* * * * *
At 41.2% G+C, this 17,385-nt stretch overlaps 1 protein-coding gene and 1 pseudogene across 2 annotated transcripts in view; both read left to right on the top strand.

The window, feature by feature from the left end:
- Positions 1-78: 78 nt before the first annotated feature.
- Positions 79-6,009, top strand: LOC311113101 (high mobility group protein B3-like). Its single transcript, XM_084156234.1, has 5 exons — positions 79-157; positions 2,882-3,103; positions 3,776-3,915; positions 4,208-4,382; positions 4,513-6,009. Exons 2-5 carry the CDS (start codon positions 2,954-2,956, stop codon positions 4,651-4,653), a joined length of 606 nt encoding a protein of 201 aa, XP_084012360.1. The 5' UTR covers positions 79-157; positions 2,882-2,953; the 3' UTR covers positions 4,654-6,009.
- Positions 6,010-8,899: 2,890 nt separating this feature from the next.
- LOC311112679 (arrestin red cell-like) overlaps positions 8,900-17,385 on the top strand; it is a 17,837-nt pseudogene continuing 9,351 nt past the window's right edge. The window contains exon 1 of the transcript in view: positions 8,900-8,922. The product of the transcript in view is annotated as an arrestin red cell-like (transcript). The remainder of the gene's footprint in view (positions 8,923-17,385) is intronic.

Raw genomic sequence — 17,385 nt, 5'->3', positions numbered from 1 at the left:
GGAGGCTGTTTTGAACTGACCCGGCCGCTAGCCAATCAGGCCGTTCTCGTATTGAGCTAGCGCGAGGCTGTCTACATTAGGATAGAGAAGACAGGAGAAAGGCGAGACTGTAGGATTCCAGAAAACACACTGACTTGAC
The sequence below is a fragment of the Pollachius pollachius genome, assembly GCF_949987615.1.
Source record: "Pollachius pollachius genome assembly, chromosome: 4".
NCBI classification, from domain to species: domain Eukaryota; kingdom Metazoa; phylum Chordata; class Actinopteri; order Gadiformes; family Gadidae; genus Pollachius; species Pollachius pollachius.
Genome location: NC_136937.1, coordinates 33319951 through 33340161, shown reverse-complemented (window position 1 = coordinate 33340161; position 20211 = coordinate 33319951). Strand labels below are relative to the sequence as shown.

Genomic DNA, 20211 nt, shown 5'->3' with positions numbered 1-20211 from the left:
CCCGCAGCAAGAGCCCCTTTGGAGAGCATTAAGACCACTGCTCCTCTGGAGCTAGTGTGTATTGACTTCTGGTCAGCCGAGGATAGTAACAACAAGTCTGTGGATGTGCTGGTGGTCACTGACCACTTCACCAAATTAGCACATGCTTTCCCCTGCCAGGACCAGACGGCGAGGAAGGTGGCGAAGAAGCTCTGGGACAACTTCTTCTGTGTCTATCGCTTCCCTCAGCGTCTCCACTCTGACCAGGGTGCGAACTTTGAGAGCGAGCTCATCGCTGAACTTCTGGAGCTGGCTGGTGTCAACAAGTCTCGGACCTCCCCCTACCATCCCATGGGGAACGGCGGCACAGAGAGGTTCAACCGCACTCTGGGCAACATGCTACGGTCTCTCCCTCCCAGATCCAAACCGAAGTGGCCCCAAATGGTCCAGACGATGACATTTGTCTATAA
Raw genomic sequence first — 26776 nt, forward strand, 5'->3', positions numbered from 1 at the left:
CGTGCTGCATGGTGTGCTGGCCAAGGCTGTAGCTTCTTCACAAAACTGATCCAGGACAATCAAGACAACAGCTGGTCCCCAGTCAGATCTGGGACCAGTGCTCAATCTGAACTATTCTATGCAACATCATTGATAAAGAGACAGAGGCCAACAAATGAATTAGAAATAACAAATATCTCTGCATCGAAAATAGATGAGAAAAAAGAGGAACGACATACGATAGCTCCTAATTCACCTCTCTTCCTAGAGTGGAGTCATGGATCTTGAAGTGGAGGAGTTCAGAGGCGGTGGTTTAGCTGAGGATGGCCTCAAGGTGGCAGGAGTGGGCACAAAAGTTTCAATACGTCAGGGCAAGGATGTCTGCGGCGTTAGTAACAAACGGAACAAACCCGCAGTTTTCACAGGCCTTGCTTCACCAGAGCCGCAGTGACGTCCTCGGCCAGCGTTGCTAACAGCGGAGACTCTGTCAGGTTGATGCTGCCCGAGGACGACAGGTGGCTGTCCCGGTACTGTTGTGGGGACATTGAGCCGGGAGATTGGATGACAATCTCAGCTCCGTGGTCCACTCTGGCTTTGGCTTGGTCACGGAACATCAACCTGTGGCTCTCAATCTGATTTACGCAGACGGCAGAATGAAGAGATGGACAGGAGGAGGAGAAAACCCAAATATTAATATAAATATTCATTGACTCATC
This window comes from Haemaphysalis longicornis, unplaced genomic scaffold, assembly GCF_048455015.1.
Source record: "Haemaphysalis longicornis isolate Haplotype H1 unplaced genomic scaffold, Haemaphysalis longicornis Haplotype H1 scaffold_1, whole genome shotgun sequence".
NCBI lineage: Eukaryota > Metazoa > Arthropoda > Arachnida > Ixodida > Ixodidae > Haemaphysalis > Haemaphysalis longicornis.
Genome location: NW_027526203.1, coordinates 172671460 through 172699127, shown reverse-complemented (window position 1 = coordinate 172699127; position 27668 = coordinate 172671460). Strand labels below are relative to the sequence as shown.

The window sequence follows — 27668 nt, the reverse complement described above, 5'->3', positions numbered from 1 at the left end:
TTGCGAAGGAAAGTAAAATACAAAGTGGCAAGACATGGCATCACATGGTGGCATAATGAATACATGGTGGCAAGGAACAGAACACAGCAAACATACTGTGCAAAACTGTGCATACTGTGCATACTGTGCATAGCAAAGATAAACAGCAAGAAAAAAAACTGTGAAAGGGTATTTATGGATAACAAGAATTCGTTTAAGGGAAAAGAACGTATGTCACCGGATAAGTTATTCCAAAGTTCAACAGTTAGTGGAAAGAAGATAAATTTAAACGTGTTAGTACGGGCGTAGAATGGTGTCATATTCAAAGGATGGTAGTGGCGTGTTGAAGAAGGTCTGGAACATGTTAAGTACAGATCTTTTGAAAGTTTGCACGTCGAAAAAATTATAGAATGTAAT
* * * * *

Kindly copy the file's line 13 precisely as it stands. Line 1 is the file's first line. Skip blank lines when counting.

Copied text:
Genomic DNA, 20211 nt, shown 5'->3' with positions numbered 1-20211 from the left: